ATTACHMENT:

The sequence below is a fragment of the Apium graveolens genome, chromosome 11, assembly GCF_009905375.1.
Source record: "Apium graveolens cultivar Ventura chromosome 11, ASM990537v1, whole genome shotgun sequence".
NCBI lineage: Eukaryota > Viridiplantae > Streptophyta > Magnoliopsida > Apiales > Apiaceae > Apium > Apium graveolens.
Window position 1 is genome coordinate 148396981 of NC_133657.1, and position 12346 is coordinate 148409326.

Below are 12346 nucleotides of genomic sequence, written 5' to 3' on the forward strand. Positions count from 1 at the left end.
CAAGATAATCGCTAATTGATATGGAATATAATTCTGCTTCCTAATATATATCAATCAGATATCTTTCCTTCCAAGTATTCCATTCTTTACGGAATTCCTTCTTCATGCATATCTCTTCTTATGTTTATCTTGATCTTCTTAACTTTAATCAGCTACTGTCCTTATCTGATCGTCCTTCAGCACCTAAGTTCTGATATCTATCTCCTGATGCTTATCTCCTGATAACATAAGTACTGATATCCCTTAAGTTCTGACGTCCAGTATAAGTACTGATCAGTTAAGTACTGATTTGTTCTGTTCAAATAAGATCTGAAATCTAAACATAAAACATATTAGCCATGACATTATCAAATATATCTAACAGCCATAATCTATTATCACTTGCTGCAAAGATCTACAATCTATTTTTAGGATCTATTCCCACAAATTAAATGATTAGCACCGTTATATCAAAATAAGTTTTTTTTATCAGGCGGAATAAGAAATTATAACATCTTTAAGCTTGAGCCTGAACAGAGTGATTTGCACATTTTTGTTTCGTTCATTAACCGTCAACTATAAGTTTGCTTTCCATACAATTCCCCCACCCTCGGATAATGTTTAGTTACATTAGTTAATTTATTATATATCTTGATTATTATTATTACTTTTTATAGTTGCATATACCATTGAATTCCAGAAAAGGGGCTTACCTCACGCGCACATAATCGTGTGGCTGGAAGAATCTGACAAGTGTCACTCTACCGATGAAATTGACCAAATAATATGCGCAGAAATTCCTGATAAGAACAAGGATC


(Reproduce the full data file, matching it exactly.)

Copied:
The sequence below is a fragment of the Apium graveolens genome, chromosome 11, assembly GCF_009905375.1.
Source record: "Apium graveolens cultivar Ventura chromosome 11, ASM990537v1, whole genome shotgun sequence".
NCBI lineage: Eukaryota > Viridiplantae > Streptophyta > Magnoliopsida > Apiales > Apiaceae > Apium > Apium graveolens.
Window position 1 is genome coordinate 148396981 of NC_133657.1, and position 12346 is coordinate 148409326.

Below are 12346 nucleotides of genomic sequence, written 5' to 3' on the forward strand. Positions count from 1 at the left end.
CAAGATAATCGCTAATTGATATGGAATATAATTCTGCTTCCTAATATATATCAATCAGATATCTTTCCTTCCAAGTATTCCATTCTTTACGGAATTCCTTCTTCATGCATATCTCTTCTTATGTTTATCTTGATCTTCTTAACTTTAATCAGCTACTGTCCTTATCTGATCGTCCTTCAGCACCTAAGTTCTGATATCTATCTCCTGATGCTTATCTCCTGATAACATAAGTACTGATATCCCTTAAGTTCTGACGTCCAGTATAAGTACTGATCAGTTAAGTACTGATTTGTTCTGTTCAAATAAGATCTGAAATCTAAACATAAAACATATTAGCCATGACATTATCAAATATATCTAACAGCCATAATCTATTATCACTTGCTGCAAAGATCTACAATCTATTTTTAGGATCTATTCCCACAAATTAAATGATTAGCACCGTTATATCAAAATAAGTTTTTTTTATCAGGCGGAATAAGAAATTATAACATCTTTAAGCTTGAGCCTGAACAGAGTGATTTGCACATTTTTGTTTCGTTCATTAACCGTCAACTATAAGTTTGCTTTCCATACAATTCCCCCACCCTCGGATAATGTTTAGTTACATTAGTTAATTTATTATATATCTTGATTATTATTATTACTTTTTATAGTTGCATATACCATTGAATTCCAGAAAAGGGGCTTACCTCACGCGCACATAATCGTGTGGCTGGAAGAATCTGACAAGTGTCACTCTACCGATGAAATTGACCAAATAATATGCGCAGAAATTCCTGATAAGAACAAGGATC